Finding your purpose in life

It isn’t unusual for a coach to be approached by a prospective client who explains, in not so many words, that they feel they are lacking a sense of purpose in their life.  So, being able to work with this is important.

Having a sense of purpose in life significantly benefits mental and physical health, and fosters overall well-being. It acts as a key component not only in achieving personal goals but also in contributing meaningfully to society.

One of the primary benefits of having a purpose is its positive impact on mental health. Research consistently shows that individuals with a clear sense of purpose experience lower levels of stress and anxiety (Kashdan & McKnight, 2009). This effect occurs because a strong purpose provides a buffer against the difficulties of life, offering a sense of stability and direction during times of change and uncertainty (McKnight & Kashdan, 2009). Furthermore, having purposeful goals helps maintain psychological well-being by promoting a sense of progress and achievement, which boosts self-esteem and happiness (Lyubomirsky, 2001).

Purpose also deeply influences physical health. Studies have found that individuals with a high sense of purpose tend to have a reduced risk of developing heart disease, stroke, and other cardiovascular conditions (Kim, Strecher, & Ryff, 2014). The proposed mechanism behind this is that a strong life purpose can lead to better management of physical health, more robust immune function, and lower levels of inflammation (Boehm & Kubzansky, 2012). Additionally, a sense of purpose has been associated with longer lifespan. A study spanning 14 years found that individuals who reported a strong sense of purpose were less likely to die during the study period, from any cause, compared to those with less purpose in their lives (Hill & Turiano, 2014).

On a societal level, having a purpose drives people to engage in activities that contribute positively to the community. This engagement can take many forms, from volunteering and mentoring to leading initiatives that address local or global issues. Community involvement not only helps in addressing these issues but also reinforces the individual’s sense of purpose by connecting personal actions with broader social benefits (Stukas, Snyder, & Clary, 1999). This reciprocal relationship enhances social networks, promotes shared values, and improves overall community well-being.

Moreover, in the workplace, individuals with a strong sense of purpose often exhibit greater job satisfaction, are more productive, and are less likely to experience burnout (Arnold, Turner, Barling, Kelloway, & McKee, 2007). Employers benefit from cultivating environments where employees can find and develop their sense of purpose, leading to a more committed and effective workforce.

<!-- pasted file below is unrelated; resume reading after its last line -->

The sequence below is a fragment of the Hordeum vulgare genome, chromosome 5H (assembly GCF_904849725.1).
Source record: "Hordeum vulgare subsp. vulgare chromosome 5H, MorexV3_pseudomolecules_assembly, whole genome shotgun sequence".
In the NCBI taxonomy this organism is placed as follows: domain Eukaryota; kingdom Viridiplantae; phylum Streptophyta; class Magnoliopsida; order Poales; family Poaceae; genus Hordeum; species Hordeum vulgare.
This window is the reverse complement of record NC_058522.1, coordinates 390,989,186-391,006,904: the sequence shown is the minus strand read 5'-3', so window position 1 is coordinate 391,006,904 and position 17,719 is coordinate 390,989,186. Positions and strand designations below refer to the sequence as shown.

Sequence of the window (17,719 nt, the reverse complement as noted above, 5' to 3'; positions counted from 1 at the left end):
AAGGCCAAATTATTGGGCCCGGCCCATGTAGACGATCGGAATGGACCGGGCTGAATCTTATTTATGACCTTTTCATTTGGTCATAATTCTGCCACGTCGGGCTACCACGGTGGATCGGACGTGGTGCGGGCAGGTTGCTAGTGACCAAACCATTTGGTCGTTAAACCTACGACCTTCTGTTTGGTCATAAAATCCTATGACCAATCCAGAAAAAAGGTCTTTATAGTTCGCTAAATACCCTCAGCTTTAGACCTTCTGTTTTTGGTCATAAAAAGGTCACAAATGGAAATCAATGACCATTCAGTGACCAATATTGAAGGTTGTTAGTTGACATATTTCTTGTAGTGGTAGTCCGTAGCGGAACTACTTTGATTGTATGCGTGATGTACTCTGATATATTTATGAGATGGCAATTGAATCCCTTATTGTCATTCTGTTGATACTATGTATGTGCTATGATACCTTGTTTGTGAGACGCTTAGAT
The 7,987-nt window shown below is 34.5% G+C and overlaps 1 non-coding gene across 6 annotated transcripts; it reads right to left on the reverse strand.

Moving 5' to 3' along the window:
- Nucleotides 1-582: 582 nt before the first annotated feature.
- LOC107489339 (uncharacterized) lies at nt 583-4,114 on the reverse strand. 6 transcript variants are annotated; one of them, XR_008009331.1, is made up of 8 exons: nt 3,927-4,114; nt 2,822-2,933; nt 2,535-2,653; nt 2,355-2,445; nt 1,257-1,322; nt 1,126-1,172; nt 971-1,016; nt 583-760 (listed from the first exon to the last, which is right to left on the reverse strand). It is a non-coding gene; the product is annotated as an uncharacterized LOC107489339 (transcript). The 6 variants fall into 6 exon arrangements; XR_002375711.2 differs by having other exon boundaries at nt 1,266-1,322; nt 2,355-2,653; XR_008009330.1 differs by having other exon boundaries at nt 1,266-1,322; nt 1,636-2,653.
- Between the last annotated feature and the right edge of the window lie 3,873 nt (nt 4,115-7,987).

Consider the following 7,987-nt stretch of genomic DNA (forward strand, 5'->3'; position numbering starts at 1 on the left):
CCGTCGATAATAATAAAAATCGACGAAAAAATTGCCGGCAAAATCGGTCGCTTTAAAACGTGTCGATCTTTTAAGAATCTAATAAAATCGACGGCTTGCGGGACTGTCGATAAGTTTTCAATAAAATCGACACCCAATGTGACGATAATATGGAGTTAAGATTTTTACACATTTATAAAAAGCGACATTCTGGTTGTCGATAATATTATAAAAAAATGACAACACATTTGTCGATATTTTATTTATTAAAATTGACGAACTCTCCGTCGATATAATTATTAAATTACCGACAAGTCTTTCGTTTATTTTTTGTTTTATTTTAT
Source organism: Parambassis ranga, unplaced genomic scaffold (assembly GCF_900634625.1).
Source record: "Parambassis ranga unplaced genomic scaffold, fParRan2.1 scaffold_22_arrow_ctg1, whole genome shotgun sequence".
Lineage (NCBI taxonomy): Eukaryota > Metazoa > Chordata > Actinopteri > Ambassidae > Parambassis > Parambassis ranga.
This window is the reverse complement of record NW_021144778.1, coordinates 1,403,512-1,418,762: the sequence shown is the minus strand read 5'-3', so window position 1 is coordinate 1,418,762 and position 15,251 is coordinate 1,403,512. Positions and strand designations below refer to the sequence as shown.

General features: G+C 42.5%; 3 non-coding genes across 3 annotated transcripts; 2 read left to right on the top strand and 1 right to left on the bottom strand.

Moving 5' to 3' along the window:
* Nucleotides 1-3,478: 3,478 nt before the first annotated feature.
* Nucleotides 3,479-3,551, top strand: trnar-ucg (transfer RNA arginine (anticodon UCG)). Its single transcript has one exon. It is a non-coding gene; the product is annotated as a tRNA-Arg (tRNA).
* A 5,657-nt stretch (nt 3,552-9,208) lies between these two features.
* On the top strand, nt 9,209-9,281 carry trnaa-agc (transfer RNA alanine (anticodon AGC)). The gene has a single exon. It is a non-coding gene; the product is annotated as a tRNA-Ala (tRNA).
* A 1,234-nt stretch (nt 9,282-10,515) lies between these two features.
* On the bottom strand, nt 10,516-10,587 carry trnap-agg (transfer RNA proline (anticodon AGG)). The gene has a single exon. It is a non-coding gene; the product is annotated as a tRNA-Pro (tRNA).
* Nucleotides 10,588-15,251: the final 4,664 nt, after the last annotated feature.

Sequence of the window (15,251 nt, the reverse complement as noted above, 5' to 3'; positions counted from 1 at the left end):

In education, a clear purpose can enhance academic motivation and achievement. Students with a strong sense of what they wish to accomplish in life are more likely to value their education and persist through challenges, leading to higher rates of graduation and continued educational pursuits (Yeager & Bundick, 2009).

You might be interested in the Finding Your Purpose Questionnaire developed by the Greater Good Science Center at the University of California, Berkeley (


Arnold, K. A., Turner, N., Barling, J., Kelloway, E. K., & McKee, M. C. (2007). Transformational leadership and psychological well-being: The mediating role of meaningful work. Journal of Occupational Health Psychology, 12(3), 193-203.

Boehm, J. K., & Kubzansky, L. D. (2012). The heart’s content: The association between positive psychological well-being and cardiovascular health. Psychological Bulletin, 138(4), 655-691.

Hill, P. L., & Turiano, N. A. (2014). Purpose in life as a predictor of mortality across adulthood. Psychological Science, 25(7), 1482-1486.

Kashdan, T. B., & McKnight, P. E. (2009). Origins of purpose in life: Refining our understanding of a life well lived. Psychological Topics, 18(2), 303-316.

Kim, E. S., Strecher, V. J., & Ryff, C. D. (2014). Purpose in life and use of preventive health care services. Proceedings of the National Academy of Sciences, 111(46), 16331-16336.

Lyubomirsky, S. (2001). Why are some people happier than others? The role of cognitive and motivational processes in well-being. American Psychologist, 56(3), 239-249.

McKnight, P. E., & Kashdan, T. B. (2009). The importance of functional impairment to mental health outcomes: A case for reassessing our goals in depression treatment research. Clinical Psychology Review, 29(3), 243-259.

Stukas, A. A., Snyder, M., & Clary, E. G. (1999). The effects of “mandatory volunteerism” on intentions to volunteer. Psychological Science, 10(1), 59-64.

Yeager, D. S., & Bundick, M. J. (2009). The role of purposeful work goals in promoting meaning in life and in schoolwork during adolescence. Journal of Adolescent Research, 24(4), 423-452.

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